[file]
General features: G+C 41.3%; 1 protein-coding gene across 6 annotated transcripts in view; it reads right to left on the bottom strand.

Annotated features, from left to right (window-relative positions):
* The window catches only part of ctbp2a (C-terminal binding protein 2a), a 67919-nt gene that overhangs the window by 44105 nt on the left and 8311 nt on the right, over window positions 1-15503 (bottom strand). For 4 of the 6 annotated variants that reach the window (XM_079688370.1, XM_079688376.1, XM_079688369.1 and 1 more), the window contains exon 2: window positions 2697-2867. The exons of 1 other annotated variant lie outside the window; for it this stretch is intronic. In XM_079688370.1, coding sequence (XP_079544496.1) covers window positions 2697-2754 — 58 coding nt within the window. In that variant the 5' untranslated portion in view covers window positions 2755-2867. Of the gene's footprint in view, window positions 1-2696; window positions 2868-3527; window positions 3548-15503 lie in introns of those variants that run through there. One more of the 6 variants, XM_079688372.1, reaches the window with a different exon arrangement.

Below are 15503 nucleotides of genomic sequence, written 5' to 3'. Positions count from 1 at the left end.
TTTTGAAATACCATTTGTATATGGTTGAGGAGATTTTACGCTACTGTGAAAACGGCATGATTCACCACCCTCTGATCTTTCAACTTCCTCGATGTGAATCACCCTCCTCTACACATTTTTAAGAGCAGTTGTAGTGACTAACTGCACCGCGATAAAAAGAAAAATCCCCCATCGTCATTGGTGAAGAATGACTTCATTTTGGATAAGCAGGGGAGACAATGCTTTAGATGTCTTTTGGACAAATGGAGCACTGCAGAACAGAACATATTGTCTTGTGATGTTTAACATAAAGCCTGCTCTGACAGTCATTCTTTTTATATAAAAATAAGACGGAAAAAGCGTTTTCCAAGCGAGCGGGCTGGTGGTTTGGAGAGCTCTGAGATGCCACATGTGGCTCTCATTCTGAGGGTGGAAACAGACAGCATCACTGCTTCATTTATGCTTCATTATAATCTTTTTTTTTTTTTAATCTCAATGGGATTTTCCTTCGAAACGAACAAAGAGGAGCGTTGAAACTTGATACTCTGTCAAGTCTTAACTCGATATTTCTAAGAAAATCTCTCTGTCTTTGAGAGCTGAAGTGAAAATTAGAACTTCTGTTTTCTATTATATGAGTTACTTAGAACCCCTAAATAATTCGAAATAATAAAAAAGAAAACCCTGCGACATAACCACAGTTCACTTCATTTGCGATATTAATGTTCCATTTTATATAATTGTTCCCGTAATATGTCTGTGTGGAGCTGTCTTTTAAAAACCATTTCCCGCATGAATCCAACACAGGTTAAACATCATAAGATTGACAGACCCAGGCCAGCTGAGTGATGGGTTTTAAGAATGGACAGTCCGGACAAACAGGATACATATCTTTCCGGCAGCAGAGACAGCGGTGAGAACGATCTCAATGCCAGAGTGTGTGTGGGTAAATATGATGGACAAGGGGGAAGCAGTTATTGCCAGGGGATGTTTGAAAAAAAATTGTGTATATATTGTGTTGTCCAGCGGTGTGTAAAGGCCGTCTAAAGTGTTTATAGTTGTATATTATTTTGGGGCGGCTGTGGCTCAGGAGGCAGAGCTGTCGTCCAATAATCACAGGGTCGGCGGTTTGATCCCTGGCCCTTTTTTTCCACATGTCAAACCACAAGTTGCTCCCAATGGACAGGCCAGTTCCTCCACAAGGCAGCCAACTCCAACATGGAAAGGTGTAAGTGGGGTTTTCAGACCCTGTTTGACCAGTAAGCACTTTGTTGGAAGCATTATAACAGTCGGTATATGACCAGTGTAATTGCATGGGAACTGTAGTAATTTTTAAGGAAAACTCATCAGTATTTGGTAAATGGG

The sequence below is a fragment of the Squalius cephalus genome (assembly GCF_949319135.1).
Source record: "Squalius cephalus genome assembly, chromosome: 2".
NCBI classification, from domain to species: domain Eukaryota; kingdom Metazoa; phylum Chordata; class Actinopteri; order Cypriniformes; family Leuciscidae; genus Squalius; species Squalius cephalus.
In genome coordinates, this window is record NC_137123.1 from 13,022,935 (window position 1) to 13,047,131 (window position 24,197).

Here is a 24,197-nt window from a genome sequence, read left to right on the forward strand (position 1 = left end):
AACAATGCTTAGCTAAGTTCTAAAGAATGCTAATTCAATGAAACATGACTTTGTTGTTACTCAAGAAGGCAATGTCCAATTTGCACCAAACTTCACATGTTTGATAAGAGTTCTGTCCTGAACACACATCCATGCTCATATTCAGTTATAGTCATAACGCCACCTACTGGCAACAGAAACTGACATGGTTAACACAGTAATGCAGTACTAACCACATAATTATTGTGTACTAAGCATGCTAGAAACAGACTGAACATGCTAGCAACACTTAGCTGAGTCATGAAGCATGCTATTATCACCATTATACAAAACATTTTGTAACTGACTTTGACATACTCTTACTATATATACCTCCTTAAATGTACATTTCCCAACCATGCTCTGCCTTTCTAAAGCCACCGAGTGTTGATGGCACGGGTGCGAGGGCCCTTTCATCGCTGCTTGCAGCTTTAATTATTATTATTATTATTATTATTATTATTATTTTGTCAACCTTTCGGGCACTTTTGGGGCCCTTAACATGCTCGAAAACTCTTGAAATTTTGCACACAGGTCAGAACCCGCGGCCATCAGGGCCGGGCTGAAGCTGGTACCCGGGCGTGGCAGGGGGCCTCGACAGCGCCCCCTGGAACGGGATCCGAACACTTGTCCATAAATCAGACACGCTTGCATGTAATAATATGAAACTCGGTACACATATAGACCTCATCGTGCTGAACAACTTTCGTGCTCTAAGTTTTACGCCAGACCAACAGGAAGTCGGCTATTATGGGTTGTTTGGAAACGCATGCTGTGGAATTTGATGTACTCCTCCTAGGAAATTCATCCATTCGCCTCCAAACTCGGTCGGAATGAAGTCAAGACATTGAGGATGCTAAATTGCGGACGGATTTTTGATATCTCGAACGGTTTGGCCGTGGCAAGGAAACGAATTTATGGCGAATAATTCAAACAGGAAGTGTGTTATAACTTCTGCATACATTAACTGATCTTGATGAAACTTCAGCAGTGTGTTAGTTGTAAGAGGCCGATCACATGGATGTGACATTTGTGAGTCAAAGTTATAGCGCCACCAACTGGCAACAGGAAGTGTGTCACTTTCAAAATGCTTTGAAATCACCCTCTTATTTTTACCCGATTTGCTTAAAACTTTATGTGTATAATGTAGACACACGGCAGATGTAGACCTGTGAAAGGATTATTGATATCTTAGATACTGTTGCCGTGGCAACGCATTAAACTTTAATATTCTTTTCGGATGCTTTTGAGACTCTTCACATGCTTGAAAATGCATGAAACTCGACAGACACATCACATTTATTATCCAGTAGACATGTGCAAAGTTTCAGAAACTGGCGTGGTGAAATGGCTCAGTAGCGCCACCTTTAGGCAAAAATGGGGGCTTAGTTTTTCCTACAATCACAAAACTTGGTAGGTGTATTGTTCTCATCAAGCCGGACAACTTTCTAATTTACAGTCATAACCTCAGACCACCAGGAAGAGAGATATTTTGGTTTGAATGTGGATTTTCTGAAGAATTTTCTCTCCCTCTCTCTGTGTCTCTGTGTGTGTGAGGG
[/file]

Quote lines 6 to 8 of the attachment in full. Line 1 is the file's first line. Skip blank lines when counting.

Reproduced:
The sequence below is a fragment of the Squalius cephalus genome (assembly GCF_949319135.1).
Source record: "Squalius cephalus genome assembly, chromosome: 2".
NCBI classification, from domain to species: domain Eukaryota; kingdom Metazoa; phylum Chordata; class Actinopteri; order Cypriniformes; family Leuciscidae; genus Squalius; species Squalius cephalus.